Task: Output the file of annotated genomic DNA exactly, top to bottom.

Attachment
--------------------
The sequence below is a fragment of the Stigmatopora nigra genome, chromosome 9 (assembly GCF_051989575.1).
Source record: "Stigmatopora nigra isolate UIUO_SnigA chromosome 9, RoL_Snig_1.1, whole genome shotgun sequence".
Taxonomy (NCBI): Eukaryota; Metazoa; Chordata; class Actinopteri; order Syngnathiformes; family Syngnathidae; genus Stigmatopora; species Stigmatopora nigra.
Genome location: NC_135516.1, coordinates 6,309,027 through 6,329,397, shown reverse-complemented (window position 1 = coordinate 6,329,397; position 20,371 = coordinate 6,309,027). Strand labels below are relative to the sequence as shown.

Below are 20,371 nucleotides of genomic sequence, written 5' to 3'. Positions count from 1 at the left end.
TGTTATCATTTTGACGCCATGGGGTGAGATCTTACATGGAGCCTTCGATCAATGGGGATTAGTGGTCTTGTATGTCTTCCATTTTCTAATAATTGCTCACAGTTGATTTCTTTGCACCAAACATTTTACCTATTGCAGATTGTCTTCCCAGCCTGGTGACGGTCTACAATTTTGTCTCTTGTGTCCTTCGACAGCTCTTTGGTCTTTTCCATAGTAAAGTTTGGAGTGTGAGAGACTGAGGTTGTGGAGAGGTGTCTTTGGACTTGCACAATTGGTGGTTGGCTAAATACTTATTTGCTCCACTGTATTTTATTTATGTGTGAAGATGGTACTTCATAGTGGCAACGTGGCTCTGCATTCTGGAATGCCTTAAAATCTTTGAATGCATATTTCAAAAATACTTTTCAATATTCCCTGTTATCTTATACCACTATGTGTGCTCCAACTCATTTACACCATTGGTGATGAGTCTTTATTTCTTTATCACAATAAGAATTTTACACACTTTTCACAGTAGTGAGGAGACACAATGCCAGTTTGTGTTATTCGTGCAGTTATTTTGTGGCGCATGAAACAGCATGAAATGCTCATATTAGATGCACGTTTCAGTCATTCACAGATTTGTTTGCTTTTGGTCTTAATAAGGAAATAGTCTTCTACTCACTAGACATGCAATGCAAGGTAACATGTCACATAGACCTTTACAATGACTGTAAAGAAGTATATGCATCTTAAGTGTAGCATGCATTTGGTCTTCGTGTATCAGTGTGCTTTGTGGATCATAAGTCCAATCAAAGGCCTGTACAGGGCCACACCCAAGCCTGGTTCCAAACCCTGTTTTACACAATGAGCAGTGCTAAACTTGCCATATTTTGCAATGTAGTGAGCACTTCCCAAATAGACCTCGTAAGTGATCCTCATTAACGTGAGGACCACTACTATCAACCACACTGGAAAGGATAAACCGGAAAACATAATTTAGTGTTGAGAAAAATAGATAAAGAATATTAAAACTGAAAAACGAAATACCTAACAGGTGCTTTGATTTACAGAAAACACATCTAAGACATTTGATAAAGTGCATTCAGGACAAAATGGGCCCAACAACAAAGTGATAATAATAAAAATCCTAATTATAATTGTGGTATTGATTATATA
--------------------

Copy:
The sequence below is a fragment of the Stigmatopora nigra genome, chromosome 9 (assembly GCF_051989575.1).
Source record: "Stigmatopora nigra isolate UIUO_SnigA chromosome 9, RoL_Snig_1.1, whole genome shotgun sequence".
Taxonomy (NCBI): Eukaryota; Metazoa; Chordata; class Actinopteri; order Syngnathiformes; family Syngnathidae; genus Stigmatopora; species Stigmatopora nigra.
Genome location: NC_135516.1, coordinates 6,309,027 through 6,329,397, shown reverse-complemented (window position 1 = coordinate 6,329,397; position 20,371 = coordinate 6,309,027). Strand labels below are relative to the sequence as shown.

Below are 20,371 nucleotides of genomic sequence, written 5' to 3'. Positions count from 1 at the left end.
TGTTATCATTTTGACGCCATGGGGTGAGATCTTACATGGAGCCTTCGATCAATGGGGATTAGTGGTCTTGTATGTCTTCCATTTTCTAATAATTGCTCACAGTTGATTTCTTTGCACCAAACATTTTACCTATTGCAGATTGTCTTCCCAGCCTGGTGACGGTCTACAATTTTGTCTCTTGTGTCCTTCGACAGCTCTTTGGTCTTTTCCATAGTAAAGTTTGGAGTGTGAGAGACTGAGGTTGTGGAGAGGTGTCTTTGGACTTGCACAATTGGTGGTTGGCTAAATACTTATTTGCTCCACTGTATTTTATTTATGTGTGAAGATGGTACTTCATAGTGGCAACGTGGCTCTGCATTCTGGAATGCCTTAAAATCTTTGAATGCATATTTCAAAAATACTTTTCAATATTCCCTGTTATCTTATACCACTATGTGTGCTCCAACTCATTTACACCATTGGTGATGAGTCTTTATTTCTTTATCACAATAAGAATTTTACACACTTTTCACAGTAGTGAGGAGACACAATGCCAGTTTGTGTTATTCGTGCAGTTATTTTGTGGCGCATGAAACAGCATGAAATGCTCATATTAGATGCACGTTTCAGTCATTCACAGATTTGTTTGCTTTTGGTCTTAATAAGGAAATAGTCTTCTACTCACTAGACATGCAATGCAAGGTAACATGTCACATAGACCTTTACAATGACTGTAAAGAAGTATATGCATCTTAAGTGTAGCATGCATTTGGTCTTCGTGTATCAGTGTGCTTTGTGGATCATAAGTCCAATCAAAGGCCTGTACAGGGCCACACCCAAGCCTGGTTCCAAACCCTGTTTTACACAATGAGCAGTGCTAAACTTGCCATATTTTGCAATGTAGTGAGCACTTCCCAAATAGACCTCGTAAGTGATCCTCATTAACGTGAGGACCACTACTATCAACCACACTGGAAAGGATAAACCGGAAAACATAATTTAGTGTTGAGAAAAATAGATAAAGAATATTAAAACTGAAAAACGAAATACCTAACAGGTGCTTTGATTTACAGAAAACACATCTAAGACATTTGATAAAGTGCATTCAGGACAAAATGGGCCCAACAACAAAGTGATAATAATAAAAATCCTAATTATAATTGTGGTATTGATTATATA